Part of the problem may be purely one of perspective.

    You “only” have ten really good long-term friends? In those quaint times gone by you write about, that would be a lot of good friends. In that time most adults over 30 could count the really good long-terms friends they’d had since their youth on the fingers of one hand.

    Perhaps the difference is in how they experienced those firendships. You saw your friends, went out with them. Being interested in their lives wasn’t “creeping”, and you were under no pressure to have 175 pretend friends and a fabulous life with no time for real friends.

  5. 7 juttaghold April 5, 2012 at 3:44 pm

    Beautiful post. Cold, cold world, isn’t it! I look at facebook as an intrusion into my personal space. And it’s just so strange how some people collect friends like they are collecting china. Friends that when trouble comes, they run and leave you to your misery. Makes me wonder if they are even worth having around at all. Too many fake people on facebook, I just can’t stand. I love your post! Thanks for writing.

  6. 8 MackenziLee August 12, 2012 at 4:55 am

    This was great! I think we also have a difficult time telling the difference between being alone and being lonely. I’ve experienced this whole “I know a lot of people but don’t really have a lot of friends” thing a lot recently because I’ve lived in four different places in three years.
    Also, facebook bugs the crap out of me. I hate how much I hate it, and yet I’m constantly on it. It’s changed the way we communicate, and how we look at the world. I hate every moment I am experiencing something in my life and the first thing I think is, “Oh! I need to tell everyone about this on facebook!” We really just use it as a tool to feed our own egos rather than communicate with people.
    *end rant*
    great post though. I love your writing luv.

  7. 9 jandupuisvictoria August 4, 2014 at 2:21 am

    This is a very interesting article. There is a real stigma with loneliness yet it is such a normal part of the human condition. If you have 10 good friends, consider yourself very fortunate.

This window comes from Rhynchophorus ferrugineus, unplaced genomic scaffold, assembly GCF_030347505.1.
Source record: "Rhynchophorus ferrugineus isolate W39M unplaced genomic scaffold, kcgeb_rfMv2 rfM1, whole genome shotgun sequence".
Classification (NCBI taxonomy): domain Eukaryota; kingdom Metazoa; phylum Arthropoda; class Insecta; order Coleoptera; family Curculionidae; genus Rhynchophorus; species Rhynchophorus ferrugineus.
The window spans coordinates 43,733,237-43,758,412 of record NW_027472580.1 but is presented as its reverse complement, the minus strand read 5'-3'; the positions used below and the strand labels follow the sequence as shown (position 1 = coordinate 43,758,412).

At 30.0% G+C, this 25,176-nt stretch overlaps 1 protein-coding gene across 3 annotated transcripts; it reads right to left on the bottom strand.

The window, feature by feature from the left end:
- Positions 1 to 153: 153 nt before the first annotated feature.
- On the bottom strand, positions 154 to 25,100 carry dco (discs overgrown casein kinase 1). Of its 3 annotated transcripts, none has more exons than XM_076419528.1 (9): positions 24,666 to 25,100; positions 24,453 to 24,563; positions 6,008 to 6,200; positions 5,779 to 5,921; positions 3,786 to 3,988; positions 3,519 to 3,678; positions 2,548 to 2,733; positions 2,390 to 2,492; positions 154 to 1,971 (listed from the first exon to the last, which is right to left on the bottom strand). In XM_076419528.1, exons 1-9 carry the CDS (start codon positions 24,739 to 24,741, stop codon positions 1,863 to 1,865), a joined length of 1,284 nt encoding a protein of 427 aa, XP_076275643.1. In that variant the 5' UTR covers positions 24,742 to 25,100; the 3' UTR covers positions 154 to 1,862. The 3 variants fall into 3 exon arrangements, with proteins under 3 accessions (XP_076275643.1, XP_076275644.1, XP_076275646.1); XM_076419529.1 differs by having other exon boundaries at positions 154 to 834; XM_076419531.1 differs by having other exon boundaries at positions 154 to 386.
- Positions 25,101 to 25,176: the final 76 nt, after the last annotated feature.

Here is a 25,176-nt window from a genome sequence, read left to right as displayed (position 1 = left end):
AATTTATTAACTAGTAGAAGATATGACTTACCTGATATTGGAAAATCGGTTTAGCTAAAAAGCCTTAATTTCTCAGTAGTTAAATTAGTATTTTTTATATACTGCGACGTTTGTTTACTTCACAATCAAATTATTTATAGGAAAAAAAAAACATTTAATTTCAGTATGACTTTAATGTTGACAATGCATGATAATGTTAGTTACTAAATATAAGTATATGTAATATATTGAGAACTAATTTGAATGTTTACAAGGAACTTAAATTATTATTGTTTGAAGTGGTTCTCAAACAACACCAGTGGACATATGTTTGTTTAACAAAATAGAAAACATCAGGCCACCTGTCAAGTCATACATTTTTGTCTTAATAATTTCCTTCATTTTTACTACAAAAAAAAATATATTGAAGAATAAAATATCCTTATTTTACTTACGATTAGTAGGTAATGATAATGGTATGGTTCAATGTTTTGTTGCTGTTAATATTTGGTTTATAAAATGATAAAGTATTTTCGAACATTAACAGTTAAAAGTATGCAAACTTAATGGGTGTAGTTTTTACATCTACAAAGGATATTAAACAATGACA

8. 10 LWolfe December 12, 2015 at 6:20 am

    Clinical depression has less of a stigma than loneliness these days, which is strange…because isn’t loneliness part of the human condition everyone experiences at some point? I wonder how many depressed people are really just lonely. In my experience, though, talking about loneliness is more awkward for people than just about anything else.


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Sylvia Plath said; "Let me live, love and say it well in good sentences". My aim in life is to find things and people to love, so that I can write about them. Putting words together is the only thing I can see myself doing. This blog is an outlet, and I hope you enjoy reading it. Please feel free to comment on posts, or contact me by the special e-mail I've set up (vikki.littlemore@live.co.uk) with your thoughts.


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The New Remorse, Oscar Wilde.

The sin was mine; I did not understand.
So now is music prisoned in her cave,
Save where some ebbing desultory wave
Frets with its restless whirls this meagre strand.
And in the withered hollow of this land
Hath Summer dug herself so deep a grave,
That hardly can the leaden willow crave
One silver blossom from keen Winter's hand.

But who is this who cometh by the shore?
(Nay, love, look up and wonder!) Who is this
Who cometh in dyed garments from the South?
It is thy new-found Lord, and he shall kiss
The yet unravished roses of thy mouth,
And I shall weep and worship, as before.

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Harry Potter and the Sorcerer's Stone
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Of Mice and Men
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Lolita
Tipping the Velvet
Wuthering Heights
The Picture of Dorian Grey and Other Works by Oscar Wilde
Bridget Jones's Diary and Bridget Jones: The Edge of Reason
Irish Peacock & Scarlet Marquess: The Real Trial of Oscar Wilde
The Peculiar Memories of Thomas Penman
Moab Is My Washpot
The Bell Jar
The Other Boleyn Girl
On the Road
Brideshead Revisited
Revolutionary Road